Dennis P. Tarnow divided molar extraction sockets into three categories: Type A, B and C [15]. A type a molar socket has adequate septal bone to circumferentially contain the coronal portion of the implant within the bone completely, thus it is not necessary to graft these spaces. However, the sockets of the buccal roots of maxillary molars may be grafted to help reduce ridge remodeling and to achieve better esthetics and prosthetic contours. If a type A socket misses some or all of its buccal bone, an immediate implant may still be placed, with the buccal defect be grafted simultaneously. For type B socket, in which the implant is not fully contained by the septal bone, bone grafting in the gap is controversial. Even so, grafting the gap on the buccal of an immediate implant without primary closure is helpful to preserve the dimensions of the ridge. For type C, no septal bone is available for implant stabilization, as a result a very wide implant is required to engage the buccal and lingual walls at their thickest points, and graft is not necessary in this situation. If a type B or type C socket misses some or all of its buccal bone, a delayed placement protocol should be employed. For a single-rooted tooth socket, it is similar to make the final decision whether to graft or not.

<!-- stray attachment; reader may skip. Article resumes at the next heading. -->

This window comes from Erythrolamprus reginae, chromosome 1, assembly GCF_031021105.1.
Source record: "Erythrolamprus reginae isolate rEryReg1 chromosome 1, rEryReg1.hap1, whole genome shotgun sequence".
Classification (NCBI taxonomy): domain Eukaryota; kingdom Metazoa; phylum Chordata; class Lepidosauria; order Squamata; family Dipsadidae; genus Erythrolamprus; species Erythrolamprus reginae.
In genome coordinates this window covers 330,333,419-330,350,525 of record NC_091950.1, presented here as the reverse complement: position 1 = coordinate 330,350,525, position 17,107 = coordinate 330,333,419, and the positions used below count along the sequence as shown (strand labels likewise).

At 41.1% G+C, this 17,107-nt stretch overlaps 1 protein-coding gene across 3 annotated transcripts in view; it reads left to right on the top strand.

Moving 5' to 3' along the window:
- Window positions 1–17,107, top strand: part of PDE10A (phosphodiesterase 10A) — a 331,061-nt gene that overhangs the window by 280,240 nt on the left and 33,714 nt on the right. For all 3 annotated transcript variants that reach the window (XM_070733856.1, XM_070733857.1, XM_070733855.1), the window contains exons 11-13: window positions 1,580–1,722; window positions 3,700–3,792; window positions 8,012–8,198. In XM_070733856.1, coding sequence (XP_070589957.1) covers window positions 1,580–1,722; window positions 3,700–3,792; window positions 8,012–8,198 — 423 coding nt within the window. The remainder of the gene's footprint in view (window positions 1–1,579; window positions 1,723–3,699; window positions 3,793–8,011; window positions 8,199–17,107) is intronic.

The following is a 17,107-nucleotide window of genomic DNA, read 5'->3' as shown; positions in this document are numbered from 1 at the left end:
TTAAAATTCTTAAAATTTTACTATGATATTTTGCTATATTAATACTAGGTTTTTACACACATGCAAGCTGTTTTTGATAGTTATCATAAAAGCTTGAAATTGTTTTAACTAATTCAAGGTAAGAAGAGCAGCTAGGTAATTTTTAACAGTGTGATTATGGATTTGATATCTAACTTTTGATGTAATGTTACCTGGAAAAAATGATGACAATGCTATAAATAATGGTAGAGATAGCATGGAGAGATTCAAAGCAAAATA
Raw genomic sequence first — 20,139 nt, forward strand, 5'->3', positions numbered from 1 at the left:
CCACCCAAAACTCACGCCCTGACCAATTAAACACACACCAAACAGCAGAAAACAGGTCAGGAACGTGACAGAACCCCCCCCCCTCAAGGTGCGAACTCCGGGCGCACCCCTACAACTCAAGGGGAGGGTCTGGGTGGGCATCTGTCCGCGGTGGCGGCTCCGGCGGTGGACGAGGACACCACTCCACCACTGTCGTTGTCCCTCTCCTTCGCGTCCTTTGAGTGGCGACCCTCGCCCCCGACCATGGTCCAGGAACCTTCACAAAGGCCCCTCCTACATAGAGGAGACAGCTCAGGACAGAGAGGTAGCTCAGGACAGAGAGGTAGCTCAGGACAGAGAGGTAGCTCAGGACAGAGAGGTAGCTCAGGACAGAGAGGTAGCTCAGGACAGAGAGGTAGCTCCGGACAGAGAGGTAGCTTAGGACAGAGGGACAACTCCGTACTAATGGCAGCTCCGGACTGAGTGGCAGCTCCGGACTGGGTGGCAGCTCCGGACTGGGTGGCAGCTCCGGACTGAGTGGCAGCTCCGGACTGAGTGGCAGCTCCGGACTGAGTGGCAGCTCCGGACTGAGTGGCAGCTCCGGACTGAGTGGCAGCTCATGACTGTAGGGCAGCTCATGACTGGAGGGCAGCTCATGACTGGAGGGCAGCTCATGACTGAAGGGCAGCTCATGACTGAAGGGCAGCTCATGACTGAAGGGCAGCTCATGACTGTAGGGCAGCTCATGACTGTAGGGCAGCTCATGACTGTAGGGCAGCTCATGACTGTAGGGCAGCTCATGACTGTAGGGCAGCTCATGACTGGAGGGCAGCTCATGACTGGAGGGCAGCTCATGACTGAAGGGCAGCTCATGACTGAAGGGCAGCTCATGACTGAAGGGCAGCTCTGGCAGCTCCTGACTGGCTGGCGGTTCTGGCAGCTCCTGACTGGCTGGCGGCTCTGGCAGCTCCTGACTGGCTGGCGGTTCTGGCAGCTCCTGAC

Recently, various materials for soft and hard tissue regeneration in immediate implant placement have been reported. The ideal material should exhibit biocompatibility, shapeability, osteoconduction ability, bioresorbability and supportability. However, most of the graft materials applied in recent days are not that perfect. One potential candidate is collagen, which is proved effective for socket preservation and oro-antral fistula closure by many scholars [16-20]. As collagen is resorbable and shapeability, and is the main component of the bone, it has been widely applied into clinical practice.